These explanations emphasize not only the defensive importance of the border warrior representing his tribal group but also his other ritualistic obligations in making the border a buffer regulating contact between tribes, as O'Riain (1972) has written.
Note how much the border guard's duties described above are focussed on the greeting of a poet. Indeed, we should consider the office of the poet as one of the border institutions. They were a kind of social glue because poets of different túatha communicated with each other by travelling — unlike others, poets had rights outside of their home tribe (Kelly 1988, 46). Perhaps these travelling poets are responsible for another border mechanism — place-lore — and spread the traditional place-lore, ensuring that the lore became traditional: that is, became shared so that the various territories might be divided by relatively well-recognized borders.
Beyond the utility of single combat in proving prowess, confirming warrior status, and expressing the general ritual obligations of border wardens, single combat could effectively draw strength from the parties of invaders, and therein may lie the deeper reason behind the emphasis of the idea. This feature of the ritual is possible because of the chiefdom level of social relationships in the society, in which followers are required to remain loyal only to their own patron and not any others of his or even higher rank. For example, champions are probably drawn from the ranks of the nobility, the people trained in war. Nobles are also lords in their own right, having clients beholden to them. In the Irish type of the chiefdom, clients are obligated to attend military hostings that their immediate lord requires, but are not required to follow the commands of their lord's peers or their lord's own lord (Binchy 1970, 31). Thus to delay one champion is also to delay his followers, who probably will politely refuse to go where their lord cannot or will not. This is the main feature of Irish society that made ritualized single combats an effective tactic in slowing warfare. (See Note 3.) Ritual mediates materialistic imperatives.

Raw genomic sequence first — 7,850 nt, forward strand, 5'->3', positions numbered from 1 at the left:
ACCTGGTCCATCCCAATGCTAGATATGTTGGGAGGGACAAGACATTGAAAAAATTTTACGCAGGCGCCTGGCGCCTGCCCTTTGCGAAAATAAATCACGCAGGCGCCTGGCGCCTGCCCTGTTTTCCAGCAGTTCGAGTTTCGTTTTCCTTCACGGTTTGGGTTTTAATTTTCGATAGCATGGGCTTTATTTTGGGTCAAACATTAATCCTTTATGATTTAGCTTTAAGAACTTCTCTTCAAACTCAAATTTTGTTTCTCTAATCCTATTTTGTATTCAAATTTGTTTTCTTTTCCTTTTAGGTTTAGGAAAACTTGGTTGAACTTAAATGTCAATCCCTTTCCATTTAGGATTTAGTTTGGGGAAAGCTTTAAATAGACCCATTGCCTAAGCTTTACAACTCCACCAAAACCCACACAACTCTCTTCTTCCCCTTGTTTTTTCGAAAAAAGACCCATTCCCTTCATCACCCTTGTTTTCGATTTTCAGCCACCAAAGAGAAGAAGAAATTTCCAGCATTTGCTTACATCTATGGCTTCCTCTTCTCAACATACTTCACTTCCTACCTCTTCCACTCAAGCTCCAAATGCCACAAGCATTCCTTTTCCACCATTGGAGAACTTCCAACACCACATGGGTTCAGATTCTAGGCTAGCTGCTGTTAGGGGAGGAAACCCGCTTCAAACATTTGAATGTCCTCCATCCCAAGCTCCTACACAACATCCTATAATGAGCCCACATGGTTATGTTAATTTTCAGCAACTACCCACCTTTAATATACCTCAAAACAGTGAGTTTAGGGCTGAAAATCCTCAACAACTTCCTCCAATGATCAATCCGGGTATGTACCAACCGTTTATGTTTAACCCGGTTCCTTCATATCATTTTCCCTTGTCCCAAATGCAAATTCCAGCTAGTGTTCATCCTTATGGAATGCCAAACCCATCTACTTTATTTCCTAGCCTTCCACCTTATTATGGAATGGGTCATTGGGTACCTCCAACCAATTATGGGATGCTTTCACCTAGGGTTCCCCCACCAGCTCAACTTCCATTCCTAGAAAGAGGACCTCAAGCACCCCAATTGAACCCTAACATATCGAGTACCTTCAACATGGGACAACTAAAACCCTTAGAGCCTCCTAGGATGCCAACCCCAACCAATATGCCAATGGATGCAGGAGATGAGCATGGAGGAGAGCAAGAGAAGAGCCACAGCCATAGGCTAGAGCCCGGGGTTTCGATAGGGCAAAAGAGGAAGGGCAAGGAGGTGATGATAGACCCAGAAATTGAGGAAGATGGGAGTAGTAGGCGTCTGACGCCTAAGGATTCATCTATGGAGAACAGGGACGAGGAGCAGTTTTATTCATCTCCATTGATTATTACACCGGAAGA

Finally, even if those not participating in the single combat (as either challenger or follower of the challenger) are free to move on, they simply may not have wanted to, since to go forward into enemy territory with depleted forces might be foolhardy; and the prospects of watching a good fight may have been ample payment for delaying the raid. Thus, when Cú Chulainn is to fight Fer Diad, Cú Chulainn's charioteer remarks:
'Is amlaid doraga Fer Diad dot indsaigid-so fo núamaisi figi 7 ber[r]tha 7 foilc[th]i 7 fothraicthi, 7 ceithre cóicid hÉrenn lais do fégad in chomlaind.' (TBC-I, 85; l. 2809-2810)
"Fer Diad will come against you freshly beautified, washed and bathed, with hair plaited and beard shorn, and the four provinces of Ireland will come with him to watch the fight."
(TBC-I, 201; not in TBC-II)
We must not underestimate this drain of strength. One champion and his followers may well have constituted a sizable percentage of a raiding party in many instances. To illustrate this idea, consider the the likely size of armies in this early period.